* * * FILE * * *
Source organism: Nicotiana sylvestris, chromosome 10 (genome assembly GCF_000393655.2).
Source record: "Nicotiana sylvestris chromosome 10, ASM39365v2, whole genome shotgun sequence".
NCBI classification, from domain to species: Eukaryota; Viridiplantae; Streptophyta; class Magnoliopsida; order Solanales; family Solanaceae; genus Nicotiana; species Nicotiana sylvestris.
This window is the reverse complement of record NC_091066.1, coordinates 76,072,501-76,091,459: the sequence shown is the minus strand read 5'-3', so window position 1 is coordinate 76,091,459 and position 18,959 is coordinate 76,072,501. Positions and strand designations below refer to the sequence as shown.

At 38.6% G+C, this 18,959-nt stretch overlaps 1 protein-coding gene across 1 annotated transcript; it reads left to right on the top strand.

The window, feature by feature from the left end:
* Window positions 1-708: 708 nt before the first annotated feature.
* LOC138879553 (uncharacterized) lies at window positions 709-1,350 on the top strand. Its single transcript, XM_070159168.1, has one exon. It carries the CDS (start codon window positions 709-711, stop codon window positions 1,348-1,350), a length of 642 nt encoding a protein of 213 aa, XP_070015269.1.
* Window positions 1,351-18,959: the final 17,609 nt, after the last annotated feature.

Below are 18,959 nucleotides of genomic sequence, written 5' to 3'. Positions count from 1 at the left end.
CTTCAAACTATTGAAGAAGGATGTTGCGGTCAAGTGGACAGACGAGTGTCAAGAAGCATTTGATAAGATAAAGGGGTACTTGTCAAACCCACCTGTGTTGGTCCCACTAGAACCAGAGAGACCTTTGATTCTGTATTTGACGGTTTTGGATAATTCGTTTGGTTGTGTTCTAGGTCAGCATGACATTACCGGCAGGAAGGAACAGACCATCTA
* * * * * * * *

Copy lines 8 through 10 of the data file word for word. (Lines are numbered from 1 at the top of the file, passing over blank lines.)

* LOC138879553 (uncharacterized) lies at window positions 709-1,350 on the top strand. Its single transcript, XM_070159168.1, has one exon. It carries the CDS (start codon window positions 709-711, stop codon window positions 1,348-1,350), a length of 642 nt encoding a protein of 213 aa, XP_070015269.1.
* Window positions 1,351-18,959: the final 17,609 nt, after the last annotated feature.

Below are 18,959 nucleotides of genomic sequence, written 5' to 3'. Positions count from 1 at the left end.